Ophir Haglili, IDF (Zahal) Spokesperson
The IDF (Zahal) follows its fundamental values as it establishes an environment department and initiates nature friendly projects to reuse water, conserve energy and more
Date: 26/04/2011, 6:06 PM Author: Rotem Eliav
The growing environmentalist efforts in the IDF (Zahal) are relatively new, though they are undeniably compatible with its ideology. The core concept of loving and protecting the homeland and its citizens has been entrenched in the IDF (Zahal) since its inception, and cannot be fully accomplished without concern for the environment.
Concern for the environment emerged in the Northern Command, when gasoline from one of the bases contaminated water supply of a nearby town, Rosh Pina, in 2003.
“We heard our oils might cause pollution,” explains Northern Command Environment Head, Chief Warrant Officer Roni Menachem, “but we never took it seriously till it caused a tangible threat. These people opened their faucets and drank gasoline because of our carelessness. That’s a wakeup call that keeps you up at night. We realized that protecting our country means thwarting security threats as well as preventing environmental deterioration.”
As a result of the crisis, Chief Warrant Officer Menachem, at the time part of the Northern Command Logistics Department, remedied the problem and began moving the environment issue ahead, at first alone and, later, with both assistance and substantial funding after which the department grew to cover the whole army.
Today, the Northern Command’s environment department alone receives between 10-15 million shekels a year just for nature friendly projects. The command has a detailed work plan of these projects and their funding through 2025.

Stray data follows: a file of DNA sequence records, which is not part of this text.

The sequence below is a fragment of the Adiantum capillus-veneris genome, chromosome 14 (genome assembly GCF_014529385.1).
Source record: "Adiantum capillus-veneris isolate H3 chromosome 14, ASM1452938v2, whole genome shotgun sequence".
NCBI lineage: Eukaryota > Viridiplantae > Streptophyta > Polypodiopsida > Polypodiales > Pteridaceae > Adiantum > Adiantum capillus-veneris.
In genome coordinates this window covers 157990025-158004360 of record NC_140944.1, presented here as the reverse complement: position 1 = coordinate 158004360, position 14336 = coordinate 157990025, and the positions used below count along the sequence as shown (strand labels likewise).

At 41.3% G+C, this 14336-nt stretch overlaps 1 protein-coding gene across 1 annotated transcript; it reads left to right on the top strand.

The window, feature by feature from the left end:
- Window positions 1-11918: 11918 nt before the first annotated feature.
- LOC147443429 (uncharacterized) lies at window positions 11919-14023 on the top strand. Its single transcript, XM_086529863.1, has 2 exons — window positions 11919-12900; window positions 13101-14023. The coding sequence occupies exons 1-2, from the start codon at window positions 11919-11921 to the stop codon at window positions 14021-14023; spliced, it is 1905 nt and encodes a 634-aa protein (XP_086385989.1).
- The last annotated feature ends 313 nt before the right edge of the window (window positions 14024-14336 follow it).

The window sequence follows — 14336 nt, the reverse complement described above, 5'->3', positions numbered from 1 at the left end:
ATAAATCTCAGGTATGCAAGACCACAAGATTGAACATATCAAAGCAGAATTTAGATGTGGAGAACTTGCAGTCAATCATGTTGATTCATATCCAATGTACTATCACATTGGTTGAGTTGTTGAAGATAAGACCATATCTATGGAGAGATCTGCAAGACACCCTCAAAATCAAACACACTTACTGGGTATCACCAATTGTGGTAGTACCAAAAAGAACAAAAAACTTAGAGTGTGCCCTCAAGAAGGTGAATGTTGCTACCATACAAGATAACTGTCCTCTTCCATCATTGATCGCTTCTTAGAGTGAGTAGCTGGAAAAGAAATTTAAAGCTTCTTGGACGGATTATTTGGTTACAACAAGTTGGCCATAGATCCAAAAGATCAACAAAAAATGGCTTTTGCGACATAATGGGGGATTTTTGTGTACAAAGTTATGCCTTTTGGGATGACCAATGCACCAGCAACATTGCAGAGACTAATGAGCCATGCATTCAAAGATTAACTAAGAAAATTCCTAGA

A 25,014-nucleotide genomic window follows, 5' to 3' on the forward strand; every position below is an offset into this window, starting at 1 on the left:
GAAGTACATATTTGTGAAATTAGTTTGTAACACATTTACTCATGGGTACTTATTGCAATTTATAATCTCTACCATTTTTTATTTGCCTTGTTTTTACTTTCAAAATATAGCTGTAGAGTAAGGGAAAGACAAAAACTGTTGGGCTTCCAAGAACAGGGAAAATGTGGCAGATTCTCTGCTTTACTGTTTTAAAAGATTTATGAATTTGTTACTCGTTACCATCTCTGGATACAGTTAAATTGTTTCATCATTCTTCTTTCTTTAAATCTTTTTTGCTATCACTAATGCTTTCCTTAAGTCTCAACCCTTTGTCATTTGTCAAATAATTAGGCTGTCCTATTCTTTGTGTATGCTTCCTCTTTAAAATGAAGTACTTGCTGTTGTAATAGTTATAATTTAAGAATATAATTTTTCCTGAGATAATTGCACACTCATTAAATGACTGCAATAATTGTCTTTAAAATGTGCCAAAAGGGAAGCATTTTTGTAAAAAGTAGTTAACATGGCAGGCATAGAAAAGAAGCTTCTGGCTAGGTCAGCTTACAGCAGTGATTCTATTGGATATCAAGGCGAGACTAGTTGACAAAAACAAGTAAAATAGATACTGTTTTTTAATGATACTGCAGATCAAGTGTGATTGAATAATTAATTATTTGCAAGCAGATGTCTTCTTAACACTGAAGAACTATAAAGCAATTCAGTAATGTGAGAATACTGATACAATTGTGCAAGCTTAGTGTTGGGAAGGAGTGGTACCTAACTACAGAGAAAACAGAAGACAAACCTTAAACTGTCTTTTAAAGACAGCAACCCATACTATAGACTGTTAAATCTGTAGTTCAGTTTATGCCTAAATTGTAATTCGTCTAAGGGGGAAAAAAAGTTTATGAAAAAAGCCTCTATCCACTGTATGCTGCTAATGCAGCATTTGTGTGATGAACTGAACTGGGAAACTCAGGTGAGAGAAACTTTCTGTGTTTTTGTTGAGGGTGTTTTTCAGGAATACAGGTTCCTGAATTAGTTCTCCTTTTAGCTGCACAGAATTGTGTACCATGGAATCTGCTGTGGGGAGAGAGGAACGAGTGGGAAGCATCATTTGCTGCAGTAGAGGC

“The vision of the command is to protect the northern border, while preserving nature and environmental trademarks,” adds the Northern Command Environment Head, “to become a Green Command.”
The command received several awards for its efforts, both from the Minister of Environmental Protection and the Chief of the General Staff. Of the most notable projects is ensuring tanks reuse the same nature friendly routs to avoid destroying more land, especially archeological sites and protected flowers. During every exercise, there are soldiers responsible for picking up waste. Additionally the command closed 28 contaminated gas stations and adopted methods and tools to both prevent and clean oil spills in the field.
Army-wide projects, which are receiving a subsidy of one billion shekels over the span of 15 years, include saving water by monitoring watering of gardens, reducing use of flowing water and hoses for cleaning and employing machines that allow reuse of water. Constant improvement and replacement of infrastructures will also prevent water contamination. Use of spill containment pallets prevents oil spills. Other IDF (Zahal) projects focus on conserving resources and energy and recycling wastes.
“We have no other country,” explains Chief Warrant Officer Roni Menachem. “We must protect it and preserve it for our children and grandchildren, so that they can live in a greener world.”